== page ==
Thursday, July 15, 2010

Reflections On The MetaGame

Sam Landstrom published his novel, MetaGame, in 2009. I read it because I'm a SciFi geek, and frankly, because it was free.

They say you should write what you know. Sam's bio says he enjoys molecular biology, programming, D&D, water sports, and snowboarding. Sam has written a novel about molecular biology, programming, D&D, and water sports. To be fair to Sam, however, there is nothing in the book about snowboarding.

The story has a fairly predictable story arc of love and redemption. Although it would be more accurate to say "purity of purpose, clarity of mind, and an altruistic intent".

As for redemption, it has a completely different meaning. The book borrows heavily from Christian symbols but imbues them with completely different and secularized meanings: angels are law enforcers, demons are those who break the Rules. Love and responsibility are divorced, actions and morality aren't even speaking to each other. Everyone is caught up in trying to score points in the Game which is the social, economic, and religious engine of this centralized economy.

God doesn't really exist in this world, but there is an OverSoul.
"[T]he OverSoul was indeed inspired by Christianity. Hardly surprising since it was the most widespread religion before The OverSoul."

"[T]he nature of the OverSoul, she is not actually a single being, but a collection of billions of agents, ourselves included.”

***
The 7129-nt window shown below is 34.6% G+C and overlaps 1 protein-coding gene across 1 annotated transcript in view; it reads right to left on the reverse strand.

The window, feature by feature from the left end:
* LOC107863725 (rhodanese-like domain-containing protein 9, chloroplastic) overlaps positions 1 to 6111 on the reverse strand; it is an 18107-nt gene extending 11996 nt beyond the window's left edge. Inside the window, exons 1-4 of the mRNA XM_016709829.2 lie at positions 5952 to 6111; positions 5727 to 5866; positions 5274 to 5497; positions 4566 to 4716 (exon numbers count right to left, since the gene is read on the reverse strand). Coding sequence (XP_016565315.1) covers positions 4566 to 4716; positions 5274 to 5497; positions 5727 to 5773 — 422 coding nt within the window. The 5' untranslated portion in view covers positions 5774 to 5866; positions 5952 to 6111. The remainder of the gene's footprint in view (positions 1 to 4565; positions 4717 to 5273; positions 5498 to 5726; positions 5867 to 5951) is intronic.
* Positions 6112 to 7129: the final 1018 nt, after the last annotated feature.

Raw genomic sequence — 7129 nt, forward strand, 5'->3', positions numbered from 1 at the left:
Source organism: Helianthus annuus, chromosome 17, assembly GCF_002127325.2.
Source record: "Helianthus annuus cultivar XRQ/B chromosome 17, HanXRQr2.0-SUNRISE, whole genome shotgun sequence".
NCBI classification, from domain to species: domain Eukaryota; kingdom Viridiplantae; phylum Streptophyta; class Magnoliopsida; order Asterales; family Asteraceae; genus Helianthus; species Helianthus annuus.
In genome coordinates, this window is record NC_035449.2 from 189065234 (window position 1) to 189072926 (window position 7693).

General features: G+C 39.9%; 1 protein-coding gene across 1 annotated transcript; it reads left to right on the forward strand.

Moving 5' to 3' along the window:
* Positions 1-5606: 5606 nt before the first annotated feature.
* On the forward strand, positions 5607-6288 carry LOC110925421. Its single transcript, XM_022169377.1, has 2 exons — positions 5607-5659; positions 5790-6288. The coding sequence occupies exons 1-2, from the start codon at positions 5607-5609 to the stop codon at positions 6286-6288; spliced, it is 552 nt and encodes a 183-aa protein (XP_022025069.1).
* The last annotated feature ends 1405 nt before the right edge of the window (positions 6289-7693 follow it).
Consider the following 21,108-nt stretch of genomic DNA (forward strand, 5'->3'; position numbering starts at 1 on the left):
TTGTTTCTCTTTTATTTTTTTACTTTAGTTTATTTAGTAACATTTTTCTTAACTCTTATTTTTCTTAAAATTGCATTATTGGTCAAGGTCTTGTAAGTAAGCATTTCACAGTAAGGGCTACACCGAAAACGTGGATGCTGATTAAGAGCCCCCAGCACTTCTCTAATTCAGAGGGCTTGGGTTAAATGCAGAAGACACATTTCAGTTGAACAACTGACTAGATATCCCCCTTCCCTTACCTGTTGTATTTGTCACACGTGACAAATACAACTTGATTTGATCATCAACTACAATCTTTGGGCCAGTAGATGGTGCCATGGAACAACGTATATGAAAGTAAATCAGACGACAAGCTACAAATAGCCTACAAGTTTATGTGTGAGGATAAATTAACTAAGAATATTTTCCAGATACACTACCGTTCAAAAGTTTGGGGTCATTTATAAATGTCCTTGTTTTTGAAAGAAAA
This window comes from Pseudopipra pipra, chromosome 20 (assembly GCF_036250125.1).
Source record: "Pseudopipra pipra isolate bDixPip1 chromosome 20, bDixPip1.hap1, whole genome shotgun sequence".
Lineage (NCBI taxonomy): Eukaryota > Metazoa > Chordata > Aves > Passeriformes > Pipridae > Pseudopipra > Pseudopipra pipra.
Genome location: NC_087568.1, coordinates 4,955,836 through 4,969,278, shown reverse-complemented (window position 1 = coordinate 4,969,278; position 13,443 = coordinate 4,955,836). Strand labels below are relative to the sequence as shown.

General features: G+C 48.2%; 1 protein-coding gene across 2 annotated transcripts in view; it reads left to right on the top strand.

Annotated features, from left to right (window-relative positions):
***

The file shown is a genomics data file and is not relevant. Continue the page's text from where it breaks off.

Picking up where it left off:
"Pillars of Godhead: power over life and death, effective rulership, prayer fulfillment, Omnipotent knowledge, the ability to learn.

“Because change is a constant. Even if, theoretically, a mind could be made perfect for the conditions of today, sooner or later even God would need to change.”

"The OverSoul needs human beings to teach her [using] intentions derived from love.”

“Yes, and there she mimics Christianity again—‘God is Love’—perhaps the core belief of Christianity. And although it may not yet be possible for the OverSoul to directly experience love as humanity thinks of it, she can detect such love in her subjects’ brain signature ... purity of purpose, clarity of mind, and an altruistic intent.”
There are several common fallacies and syncretisms contained in this philosophy as laid out. We will content ourselves with a short list of places and ideas that got borrowed.
The book does bring up a few good questions: what is the nature of God? of reality? of love and sacrifice? of redemption and eternal life? what makes us human? What is doesn't do a good job at is answering those questions.

God is love. That part is correct. Love is "purity of purpose, clarity of mind, and an altruistic intent" -- not so much; try "Love is complete self-donation", see 1 Corinthians 13:4.

God needs to evolve, learn, and to be taught by us? Nope. Try: God is a dynamic unity of persons (Trinity), yet there is no shadow of change in Him. "All good giving and every perfect gift 9 is from above, coming down from the Father of lights, with whom there is no alteration or shadow caused by change." James 1:17. God is the totality of existence of reality, the only necessary being - it is we who are contingent on Him.

And so on.

Conclusion: Interesting book, somewhat predictable, but falls flat in its conclusions. Religion and SciFi/Fantasy don't mix especially well due to the shallowness of the authors.

The only one who has ever pulled this off successfully is Tolkien, and to a lesser extent C.S. Lewis. My advice is read them instead.

2 comments:

SRMcEvoy said...

You should check out Sacred Visions edited by Andrew M. Greeley, it is a good collection of Catholic Science Fiction. Also
Substance of Things Hoped For edited by John Breslin S.J a great collection of Catholic fiction.

Steven

Nod said...

Thanks, Steven. It will be nice to read something good (in each sense of the word).

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